The story opens with another of O. Henry’s trademarks: a quick, compelling beginning that immediately involves the reader while providing a sense of the background of the narrative drive: “One dollar and eighty-seven cents. That was all. And sixty cents of it was in pennies. Pennies saved one and two at a time by bulldozing the grocer and the vegetable man and the butcher until one’s cheeks burned with the silent imputation of parsimony that such close dealing implied.” So, even before having knowledge of the impoverished circumstances of the protagonists Delia and Jim Dillingham Young, the reader has learned that the main conflict of the story concerns their lack of money. Also foreshadowed in this opening are the sacrifices Delia and Jim will make for each other. Delia shows herself already acquainted with saving and scrimping, elements of sacrifice; her ability to withstand the reproach of the vendors highlights her ultimate willingness to give up something she values highly—her hair—for that which she values more— her love for her husband.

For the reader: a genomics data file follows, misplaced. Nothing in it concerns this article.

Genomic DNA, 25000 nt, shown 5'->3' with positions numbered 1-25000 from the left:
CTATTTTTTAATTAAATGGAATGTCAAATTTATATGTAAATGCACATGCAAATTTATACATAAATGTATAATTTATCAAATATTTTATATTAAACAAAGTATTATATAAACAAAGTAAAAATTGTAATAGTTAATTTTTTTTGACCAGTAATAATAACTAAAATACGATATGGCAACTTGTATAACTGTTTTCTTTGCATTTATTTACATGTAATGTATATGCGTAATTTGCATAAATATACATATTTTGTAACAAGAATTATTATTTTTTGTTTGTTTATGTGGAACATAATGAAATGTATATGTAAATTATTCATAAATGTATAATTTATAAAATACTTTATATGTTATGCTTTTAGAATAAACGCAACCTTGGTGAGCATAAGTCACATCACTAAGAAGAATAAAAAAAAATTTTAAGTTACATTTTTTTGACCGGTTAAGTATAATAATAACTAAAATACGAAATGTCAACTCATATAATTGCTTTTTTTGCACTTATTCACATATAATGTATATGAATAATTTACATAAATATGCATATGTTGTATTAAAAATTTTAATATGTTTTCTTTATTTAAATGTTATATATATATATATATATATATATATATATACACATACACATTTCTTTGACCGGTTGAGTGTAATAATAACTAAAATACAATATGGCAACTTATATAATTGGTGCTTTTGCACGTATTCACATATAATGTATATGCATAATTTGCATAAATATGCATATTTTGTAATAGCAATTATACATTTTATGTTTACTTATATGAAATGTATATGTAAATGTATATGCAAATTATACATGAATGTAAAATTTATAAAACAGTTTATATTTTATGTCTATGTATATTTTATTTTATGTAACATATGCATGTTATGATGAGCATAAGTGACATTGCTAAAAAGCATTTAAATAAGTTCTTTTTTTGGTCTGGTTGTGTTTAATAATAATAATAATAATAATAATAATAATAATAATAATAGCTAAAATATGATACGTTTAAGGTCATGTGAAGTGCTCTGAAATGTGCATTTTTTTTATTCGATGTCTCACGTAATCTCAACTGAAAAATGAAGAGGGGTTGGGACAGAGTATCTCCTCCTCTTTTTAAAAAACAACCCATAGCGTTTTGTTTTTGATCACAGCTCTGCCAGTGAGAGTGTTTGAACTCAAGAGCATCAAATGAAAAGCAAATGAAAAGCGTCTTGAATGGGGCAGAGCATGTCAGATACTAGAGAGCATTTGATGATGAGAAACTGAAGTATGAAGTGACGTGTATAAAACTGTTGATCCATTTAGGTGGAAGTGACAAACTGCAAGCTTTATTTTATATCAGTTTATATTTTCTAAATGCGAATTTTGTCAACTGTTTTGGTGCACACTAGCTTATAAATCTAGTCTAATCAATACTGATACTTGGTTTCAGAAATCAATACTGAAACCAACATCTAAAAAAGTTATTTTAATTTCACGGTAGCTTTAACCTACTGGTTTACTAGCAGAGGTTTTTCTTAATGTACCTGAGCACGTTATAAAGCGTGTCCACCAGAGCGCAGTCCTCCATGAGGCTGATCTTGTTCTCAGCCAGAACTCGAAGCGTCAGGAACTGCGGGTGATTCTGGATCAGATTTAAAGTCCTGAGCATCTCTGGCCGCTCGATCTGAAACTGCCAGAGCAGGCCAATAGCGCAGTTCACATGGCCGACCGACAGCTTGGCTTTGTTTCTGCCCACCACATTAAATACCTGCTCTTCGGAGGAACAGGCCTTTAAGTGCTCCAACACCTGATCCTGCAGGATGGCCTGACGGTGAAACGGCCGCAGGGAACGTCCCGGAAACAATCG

It is important that readers become involved with the story in the first few lines, for the success of the story, through the surprise ending, truly hinges on its brevity. If readers spend too much time with a story, they may feel they deserve a more complex and “bigger” ending; the story’s brevity allows the reader not to feel cheated but, instead, satisfied. The surprise ending really is ideal, for “The Gift of the Magi” never attempts to make a grand statement. In the words of Current-Garcia, it “encapsulates what the world in all its stored-up wisdom knows to be indispensable in ordinary family life”: unselfish love, the only thing that has the power to transform. The message itself is so strong that to focus intently on the messengers—the Youngs—would only serve as a deflection.